Many years ago Marshall McLuhan was quoted as saying – “There are no passengers on spaceship earth. We are all crew”. What I think Lucianne is saying is that we aren’t behaving like crew and really solving the big issues that face earth. Instead we are like a bunch of passengers trying to get off to the lifeboats of Mars.

I’m surprised that given that #TED2015 is being held in Canada that quote is not being mentioned. I’m guessing that McLuhan himself may have been referencing “Operating Manual For Spaceship Earth which is a short book by R. Buckminster Fuller, first published in 1968″.

In my view the short version is that we shouldn’t give up on spaceship earth – despite it being a hard question to ask and answer. Like in the famous “Space Seed” episode of StarTrek 1967 I’m paraphrasing here – Khan says despite the improvements in technology, we humans are still much the same and in 2015 that is still the case.

I look forward to the video of  Lucianne’s latest talk but in the meantime here is another quote by her.

For anyone to tell you Mars will be there to back up humanity is like the captain of the Titanic telling you that the real party is happening later on the life boats,” Walkowicz said. “It is hubris to believe that interplanetary colonization will be enough to save us from ourselves.

What do you think?

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Ed Snowden at TED 2014

Posted on 24 March 2014 by JasonK

Last week Ed Snowden appeared at the TED 2014 conference via telepresence robot. Of the 2046 registered TED members who have rated that talk so far most of the votes were that the presentation was “courageous” and “informative”.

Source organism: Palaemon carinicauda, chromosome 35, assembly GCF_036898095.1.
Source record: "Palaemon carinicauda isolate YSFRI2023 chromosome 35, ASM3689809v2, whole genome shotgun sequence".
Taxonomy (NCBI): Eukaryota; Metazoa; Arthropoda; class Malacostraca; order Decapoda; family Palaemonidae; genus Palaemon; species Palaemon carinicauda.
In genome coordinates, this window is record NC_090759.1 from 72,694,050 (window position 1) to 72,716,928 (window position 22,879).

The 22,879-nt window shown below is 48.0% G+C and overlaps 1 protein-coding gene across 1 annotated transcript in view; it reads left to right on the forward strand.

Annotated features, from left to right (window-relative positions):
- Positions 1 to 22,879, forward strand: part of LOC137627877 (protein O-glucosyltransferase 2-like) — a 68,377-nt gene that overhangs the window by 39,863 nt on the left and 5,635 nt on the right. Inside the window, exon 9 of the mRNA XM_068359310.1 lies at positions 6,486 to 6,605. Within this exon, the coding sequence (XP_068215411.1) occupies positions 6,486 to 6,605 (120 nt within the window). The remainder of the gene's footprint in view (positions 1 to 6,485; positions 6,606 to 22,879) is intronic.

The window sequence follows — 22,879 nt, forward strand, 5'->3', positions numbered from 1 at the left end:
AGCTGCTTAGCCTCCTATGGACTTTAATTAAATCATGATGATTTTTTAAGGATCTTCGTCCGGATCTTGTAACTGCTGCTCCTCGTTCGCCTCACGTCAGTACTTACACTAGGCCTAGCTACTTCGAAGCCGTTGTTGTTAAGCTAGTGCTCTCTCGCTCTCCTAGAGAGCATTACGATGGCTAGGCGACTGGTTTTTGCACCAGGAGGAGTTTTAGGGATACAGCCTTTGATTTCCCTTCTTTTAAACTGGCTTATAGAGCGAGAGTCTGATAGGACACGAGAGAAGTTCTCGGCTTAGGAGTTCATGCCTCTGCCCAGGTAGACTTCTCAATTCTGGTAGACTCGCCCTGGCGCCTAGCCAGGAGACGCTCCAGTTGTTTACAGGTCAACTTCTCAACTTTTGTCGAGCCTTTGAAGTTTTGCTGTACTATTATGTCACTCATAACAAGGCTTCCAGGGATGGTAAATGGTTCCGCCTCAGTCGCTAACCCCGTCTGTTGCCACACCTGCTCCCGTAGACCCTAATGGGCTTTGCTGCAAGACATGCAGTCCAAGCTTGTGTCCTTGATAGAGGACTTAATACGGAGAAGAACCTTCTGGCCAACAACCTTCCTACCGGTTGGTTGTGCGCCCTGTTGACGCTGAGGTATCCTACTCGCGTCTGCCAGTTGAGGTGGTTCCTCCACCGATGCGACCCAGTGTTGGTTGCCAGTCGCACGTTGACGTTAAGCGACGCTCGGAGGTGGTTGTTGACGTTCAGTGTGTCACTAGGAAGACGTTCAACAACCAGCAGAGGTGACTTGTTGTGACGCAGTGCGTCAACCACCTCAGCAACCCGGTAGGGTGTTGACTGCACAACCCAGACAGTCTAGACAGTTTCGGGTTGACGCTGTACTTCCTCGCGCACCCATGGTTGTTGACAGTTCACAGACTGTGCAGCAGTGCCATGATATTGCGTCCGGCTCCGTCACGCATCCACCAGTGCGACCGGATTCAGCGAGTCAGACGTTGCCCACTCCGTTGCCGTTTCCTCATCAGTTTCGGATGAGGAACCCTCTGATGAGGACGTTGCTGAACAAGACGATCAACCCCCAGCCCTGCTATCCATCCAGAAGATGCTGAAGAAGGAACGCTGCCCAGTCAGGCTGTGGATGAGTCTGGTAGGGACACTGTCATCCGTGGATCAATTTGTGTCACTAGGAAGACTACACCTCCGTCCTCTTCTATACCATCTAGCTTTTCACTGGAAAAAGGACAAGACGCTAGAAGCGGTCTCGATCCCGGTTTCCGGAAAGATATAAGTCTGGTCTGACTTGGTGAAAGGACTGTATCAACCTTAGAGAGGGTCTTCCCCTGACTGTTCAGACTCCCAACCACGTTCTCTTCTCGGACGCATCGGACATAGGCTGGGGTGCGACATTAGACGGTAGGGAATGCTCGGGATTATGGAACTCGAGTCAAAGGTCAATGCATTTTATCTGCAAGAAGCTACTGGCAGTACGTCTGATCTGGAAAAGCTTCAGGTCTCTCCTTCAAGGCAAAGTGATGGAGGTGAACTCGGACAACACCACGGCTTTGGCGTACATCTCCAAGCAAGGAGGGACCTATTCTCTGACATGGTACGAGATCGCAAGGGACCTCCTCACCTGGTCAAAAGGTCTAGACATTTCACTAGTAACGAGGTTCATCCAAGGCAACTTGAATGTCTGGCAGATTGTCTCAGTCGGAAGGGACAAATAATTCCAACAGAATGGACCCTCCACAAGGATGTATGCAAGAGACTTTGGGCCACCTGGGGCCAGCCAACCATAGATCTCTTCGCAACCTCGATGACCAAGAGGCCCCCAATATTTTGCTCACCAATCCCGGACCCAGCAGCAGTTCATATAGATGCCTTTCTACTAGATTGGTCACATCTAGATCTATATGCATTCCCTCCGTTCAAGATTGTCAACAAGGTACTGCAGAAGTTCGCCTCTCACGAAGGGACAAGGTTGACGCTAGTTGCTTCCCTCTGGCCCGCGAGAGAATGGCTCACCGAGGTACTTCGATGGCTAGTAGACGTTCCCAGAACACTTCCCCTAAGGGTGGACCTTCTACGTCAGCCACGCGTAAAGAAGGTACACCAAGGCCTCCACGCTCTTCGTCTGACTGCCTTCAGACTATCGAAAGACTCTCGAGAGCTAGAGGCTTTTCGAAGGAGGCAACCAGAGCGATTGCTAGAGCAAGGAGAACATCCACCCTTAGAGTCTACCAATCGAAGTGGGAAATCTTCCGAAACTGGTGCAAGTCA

ted-ed-snowdonI would encourage everyone who is interested in the balance between individual privacy and security intelligence ( oxymoron alert right there) to watch this video and the follow up by the NSA spokesperson (Richard Ledgett) which came a couple of days later.

Here is a snippet of the transcript where Edward (ES) is talking about the PRISM programme.

“ES: The best way to understand PRISM, because there’s been a little bit of controversy, is to first talk about what PRISM isn’t. Much of the debate in the U.S. has been about metadata. They’ve said it’s just metadata, it’s just metadata, and they’re talking about a specific legal authority called Section 215 of the Patriot Act.
That allows sort of a warrantless wiretapping, mass surveillance of the entire country’s phone records, things like that — who you’re talking to, when you’re talking to them, where you traveled. These are all metadata events.